"Kilpatrick, these men are too good to kill!"
"Sir, if you are afraid to lead this charge, I will."
"Take that back!"
"I didn't mean it. I am sorry, Elon."
"Very well, General, I will attack
But you're to blame for those who don't come back!"
And so it began:
With sad expectation the orders were
Sent for the First Vermont to mount up for
The charge. Across the green terrain waited
Arrays of enemy rifles concealed
Behind stone fences and granite boulders.
The regiment, lined in columns of four,
Charged where the West Virginians charged before,
Trotting off at ever-quickening pace
To that point of life we all must face.
With three hundred men Farnsworth rides
Toward the rebel skirmish line;
He draws his sword to dropping sun,
Its polished steel reflects the shine.
With glare in eyes he squints and winces
As faster the regiment moves,
Leaping over wooden fences
Charging to the sound of horse hooves
As they pound
In his ears, screaming fears
Of death and blood and gore,
The essences of war.
In his head, scenes of dead
Soldiers on the ground,
Horses running 'round.
Soaring earth! Crashing steed!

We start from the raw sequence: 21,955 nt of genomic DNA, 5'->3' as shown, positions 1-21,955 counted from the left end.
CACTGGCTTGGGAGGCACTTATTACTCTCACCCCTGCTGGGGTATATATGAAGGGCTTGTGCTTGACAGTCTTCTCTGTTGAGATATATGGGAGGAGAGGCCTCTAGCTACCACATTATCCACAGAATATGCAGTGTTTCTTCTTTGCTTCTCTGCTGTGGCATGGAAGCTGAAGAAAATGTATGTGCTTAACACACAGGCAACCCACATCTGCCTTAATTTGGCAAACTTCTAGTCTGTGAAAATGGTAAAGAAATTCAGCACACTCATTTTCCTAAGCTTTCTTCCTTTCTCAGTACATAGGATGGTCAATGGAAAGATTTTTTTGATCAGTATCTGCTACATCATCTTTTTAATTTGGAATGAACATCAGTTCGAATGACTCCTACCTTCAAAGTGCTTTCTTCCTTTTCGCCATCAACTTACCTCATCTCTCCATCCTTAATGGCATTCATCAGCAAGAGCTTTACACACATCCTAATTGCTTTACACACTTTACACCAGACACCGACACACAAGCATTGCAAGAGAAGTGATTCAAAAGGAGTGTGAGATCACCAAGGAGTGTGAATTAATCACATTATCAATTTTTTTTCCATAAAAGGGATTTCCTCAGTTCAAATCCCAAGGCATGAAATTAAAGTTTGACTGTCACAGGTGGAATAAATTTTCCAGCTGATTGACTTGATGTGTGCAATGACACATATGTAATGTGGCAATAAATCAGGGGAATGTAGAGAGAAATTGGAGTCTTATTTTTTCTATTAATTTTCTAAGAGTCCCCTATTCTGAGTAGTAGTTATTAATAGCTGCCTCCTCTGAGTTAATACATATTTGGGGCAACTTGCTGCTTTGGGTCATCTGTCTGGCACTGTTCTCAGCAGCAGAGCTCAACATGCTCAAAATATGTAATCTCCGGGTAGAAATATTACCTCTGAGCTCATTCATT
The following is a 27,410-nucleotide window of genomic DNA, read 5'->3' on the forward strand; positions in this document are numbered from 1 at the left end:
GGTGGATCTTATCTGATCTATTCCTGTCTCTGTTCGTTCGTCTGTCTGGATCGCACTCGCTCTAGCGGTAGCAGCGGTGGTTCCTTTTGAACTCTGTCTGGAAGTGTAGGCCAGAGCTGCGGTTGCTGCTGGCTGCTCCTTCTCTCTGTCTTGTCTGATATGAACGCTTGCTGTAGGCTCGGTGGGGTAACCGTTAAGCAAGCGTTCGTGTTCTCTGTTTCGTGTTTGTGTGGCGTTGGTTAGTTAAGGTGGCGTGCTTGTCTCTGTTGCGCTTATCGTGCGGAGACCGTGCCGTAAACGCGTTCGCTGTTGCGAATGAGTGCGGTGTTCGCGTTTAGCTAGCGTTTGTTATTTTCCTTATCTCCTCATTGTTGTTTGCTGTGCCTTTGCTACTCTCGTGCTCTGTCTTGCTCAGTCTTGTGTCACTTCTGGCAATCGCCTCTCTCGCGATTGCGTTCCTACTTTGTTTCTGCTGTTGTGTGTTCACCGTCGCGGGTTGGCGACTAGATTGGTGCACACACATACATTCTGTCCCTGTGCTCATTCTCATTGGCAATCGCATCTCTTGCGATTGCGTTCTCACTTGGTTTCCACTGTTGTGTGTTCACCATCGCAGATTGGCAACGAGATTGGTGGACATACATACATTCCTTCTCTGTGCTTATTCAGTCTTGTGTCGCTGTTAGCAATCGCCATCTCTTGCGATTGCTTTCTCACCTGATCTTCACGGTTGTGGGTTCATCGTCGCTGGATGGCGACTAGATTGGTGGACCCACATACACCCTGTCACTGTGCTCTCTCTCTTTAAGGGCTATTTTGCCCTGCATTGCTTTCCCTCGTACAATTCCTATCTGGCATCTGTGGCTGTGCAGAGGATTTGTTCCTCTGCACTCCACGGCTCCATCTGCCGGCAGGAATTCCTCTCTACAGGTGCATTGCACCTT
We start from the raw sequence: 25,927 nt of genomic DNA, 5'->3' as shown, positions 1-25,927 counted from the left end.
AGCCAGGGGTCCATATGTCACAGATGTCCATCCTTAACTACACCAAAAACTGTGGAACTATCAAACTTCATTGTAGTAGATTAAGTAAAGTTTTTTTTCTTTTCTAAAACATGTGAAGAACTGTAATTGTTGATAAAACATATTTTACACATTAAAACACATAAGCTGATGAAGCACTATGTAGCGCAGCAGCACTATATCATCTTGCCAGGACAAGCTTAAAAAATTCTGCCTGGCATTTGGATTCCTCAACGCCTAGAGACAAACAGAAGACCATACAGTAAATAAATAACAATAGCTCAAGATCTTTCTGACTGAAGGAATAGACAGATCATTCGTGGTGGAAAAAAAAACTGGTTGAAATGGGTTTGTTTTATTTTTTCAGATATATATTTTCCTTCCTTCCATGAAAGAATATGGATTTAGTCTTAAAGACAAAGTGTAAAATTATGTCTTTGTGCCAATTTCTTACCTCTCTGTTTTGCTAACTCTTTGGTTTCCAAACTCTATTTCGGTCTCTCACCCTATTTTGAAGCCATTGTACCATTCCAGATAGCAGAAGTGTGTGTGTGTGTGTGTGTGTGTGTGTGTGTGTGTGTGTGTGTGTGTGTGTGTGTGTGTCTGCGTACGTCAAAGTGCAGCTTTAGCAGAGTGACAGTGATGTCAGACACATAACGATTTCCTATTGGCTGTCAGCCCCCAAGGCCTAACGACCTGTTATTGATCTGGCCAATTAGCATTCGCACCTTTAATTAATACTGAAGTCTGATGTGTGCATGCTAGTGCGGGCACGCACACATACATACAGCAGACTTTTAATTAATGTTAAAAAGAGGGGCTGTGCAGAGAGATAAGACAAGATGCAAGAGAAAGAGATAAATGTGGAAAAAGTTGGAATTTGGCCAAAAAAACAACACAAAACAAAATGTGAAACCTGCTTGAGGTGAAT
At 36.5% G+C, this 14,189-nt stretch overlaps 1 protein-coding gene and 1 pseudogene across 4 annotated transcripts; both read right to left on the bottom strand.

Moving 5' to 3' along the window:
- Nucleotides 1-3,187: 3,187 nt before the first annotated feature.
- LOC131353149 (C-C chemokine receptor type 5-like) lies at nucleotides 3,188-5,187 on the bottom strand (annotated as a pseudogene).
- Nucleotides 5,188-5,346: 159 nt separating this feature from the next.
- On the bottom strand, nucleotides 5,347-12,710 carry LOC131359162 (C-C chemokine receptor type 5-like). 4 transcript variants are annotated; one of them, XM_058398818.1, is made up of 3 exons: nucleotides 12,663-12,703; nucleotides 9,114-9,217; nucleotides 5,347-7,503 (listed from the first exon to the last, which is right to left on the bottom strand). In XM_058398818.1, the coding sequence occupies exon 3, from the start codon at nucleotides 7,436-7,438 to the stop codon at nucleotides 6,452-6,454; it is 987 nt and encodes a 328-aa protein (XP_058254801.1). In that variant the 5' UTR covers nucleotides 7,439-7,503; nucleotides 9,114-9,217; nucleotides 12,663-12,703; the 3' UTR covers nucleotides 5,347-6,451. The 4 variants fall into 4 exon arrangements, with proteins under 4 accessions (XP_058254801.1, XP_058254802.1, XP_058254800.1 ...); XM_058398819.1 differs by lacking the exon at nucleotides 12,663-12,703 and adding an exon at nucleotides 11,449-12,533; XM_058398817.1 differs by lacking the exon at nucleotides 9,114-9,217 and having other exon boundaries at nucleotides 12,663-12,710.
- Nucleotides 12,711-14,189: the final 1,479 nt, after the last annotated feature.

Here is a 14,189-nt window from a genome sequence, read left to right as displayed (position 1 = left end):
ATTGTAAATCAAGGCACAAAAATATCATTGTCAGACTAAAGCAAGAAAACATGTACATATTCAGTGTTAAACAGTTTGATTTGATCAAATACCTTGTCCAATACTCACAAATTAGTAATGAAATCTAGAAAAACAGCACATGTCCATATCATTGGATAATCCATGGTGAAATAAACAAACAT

Black equine nostrils spraying blood!
"Here Sir! Take my mount!"
flashing smoke loud around
Hot pain cracks his ribs!
Flaming lead tears his flesh!
Oozing crimson stains
A riderless horse thunders off in panic.
The troopers hit the rebel line
As their commander fell covered
With wounds. The whistling bullets' whine
Whispered apocalyptic word.
Obedience obscured the doubt
Left unexpressed in fearful hearts;
The sound of battle roared about
Exhorting men to play their parts.
They fought the rebels hand to hand before
The survivors had had enough of war;
They broke off combat and turned away
So they could live to die another day.
They fled to safety as the sky grew dark
With horseless stragglers following behind-
And ninety-eight comrades did not come back.
Kilpatrick gravely watched the men return
And sullenly inquired of their leader:
"Soldier, have you seen General Farnsworth?"
"Yes sir, I saw him fall. He's out there dead, sir."
"Poor Elon, I should never have called him coward.
I am to blame; Meade's attack never came,
What was to have been my glory is now my shame."
©2014 Benjamin Pehr